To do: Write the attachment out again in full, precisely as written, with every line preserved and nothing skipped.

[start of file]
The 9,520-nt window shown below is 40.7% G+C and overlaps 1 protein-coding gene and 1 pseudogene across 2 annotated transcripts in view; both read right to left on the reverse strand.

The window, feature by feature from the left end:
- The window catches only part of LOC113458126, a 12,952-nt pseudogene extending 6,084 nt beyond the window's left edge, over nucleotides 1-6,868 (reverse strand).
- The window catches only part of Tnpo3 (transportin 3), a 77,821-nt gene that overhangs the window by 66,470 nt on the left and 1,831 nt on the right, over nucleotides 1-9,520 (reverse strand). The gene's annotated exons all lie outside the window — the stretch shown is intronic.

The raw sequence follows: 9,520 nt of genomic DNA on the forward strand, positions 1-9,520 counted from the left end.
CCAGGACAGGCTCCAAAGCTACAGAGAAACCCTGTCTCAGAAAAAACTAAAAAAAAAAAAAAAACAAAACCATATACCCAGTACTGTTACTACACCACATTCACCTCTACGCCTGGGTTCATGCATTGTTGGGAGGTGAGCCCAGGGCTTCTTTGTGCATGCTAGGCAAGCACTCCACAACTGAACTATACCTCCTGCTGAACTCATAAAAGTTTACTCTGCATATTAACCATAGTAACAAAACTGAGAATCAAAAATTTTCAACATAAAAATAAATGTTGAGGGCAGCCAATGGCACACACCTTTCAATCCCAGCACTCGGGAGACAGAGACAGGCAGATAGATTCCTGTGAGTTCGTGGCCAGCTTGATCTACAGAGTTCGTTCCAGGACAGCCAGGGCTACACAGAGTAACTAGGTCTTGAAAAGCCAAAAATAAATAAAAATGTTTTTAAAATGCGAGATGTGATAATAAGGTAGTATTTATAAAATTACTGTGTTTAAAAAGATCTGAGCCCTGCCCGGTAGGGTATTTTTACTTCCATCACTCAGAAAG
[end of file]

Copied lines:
The 9,520-nt window shown below is 40.7% G+C and overlaps 1 protein-coding gene and 1 pseudogene across 2 annotated transcripts in view; both read right to left on the reverse strand.

The window, feature by feature from the left end:
- The window catches only part of LOC113458126, a 12,952-nt pseudogene extending 6,084 nt beyond the window's left edge, over nucleotides 1-6,868 (reverse strand).
- The window catches only part of Tnpo3 (transportin 3), a 77,821-nt gene that overhangs the window by 66,470 nt on the left and 1,831 nt on the right, over nucleotides 1-9,520 (reverse strand). The gene's annotated exons all lie outside the window — the stretch shown is intronic.

The raw sequence follows: 9,520 nt of genomic DNA on the forward strand, positions 1-9,520 counted from the left end.
CCAGGACAGGCTCCAAAGCTACAGAGAAACCCTGTCTCAGAAAAAACTAAAAAAAAAAAAAAAACAAAACCATATACCCAGTACTGTTACTACACCACATTCACCTCTACGCCTGGGTTCATGCATTGTTGGGAGGTGAGCCCAGGGCTTCTTTGTGCATGCTAGGCAAGCACTCCACAACTGAACTATACCTCCTGCTGAACTCATAAAAGTTTACTCTGCATATTAACCATAGTAACAAAACTGAGAATCAAAAATTTTCAACATAAAAATAAATGTTGAGGGCAGCCAATGGCACACACCTTTCAATCCCAGCACTCGGGAGACAGAGACAGGCAGATAGATTCCTGTGAGTTCGTGGCCAGCTTGATCTACAGAGTTCGTTCCAGGACAGCCAGGGCTACACAGAGTAACTAGGTCTTGAAAAGCCAAAAATAAATAAAAATGTTTTTAAAATGCGAGATGTGATAATAAGGTAGTATTTATAAAATTACTGTGTTTAAAAAGATCTGAGCCCTGCCCGGTAGGGTATTTTTACTTCCATCACTCAGAAAG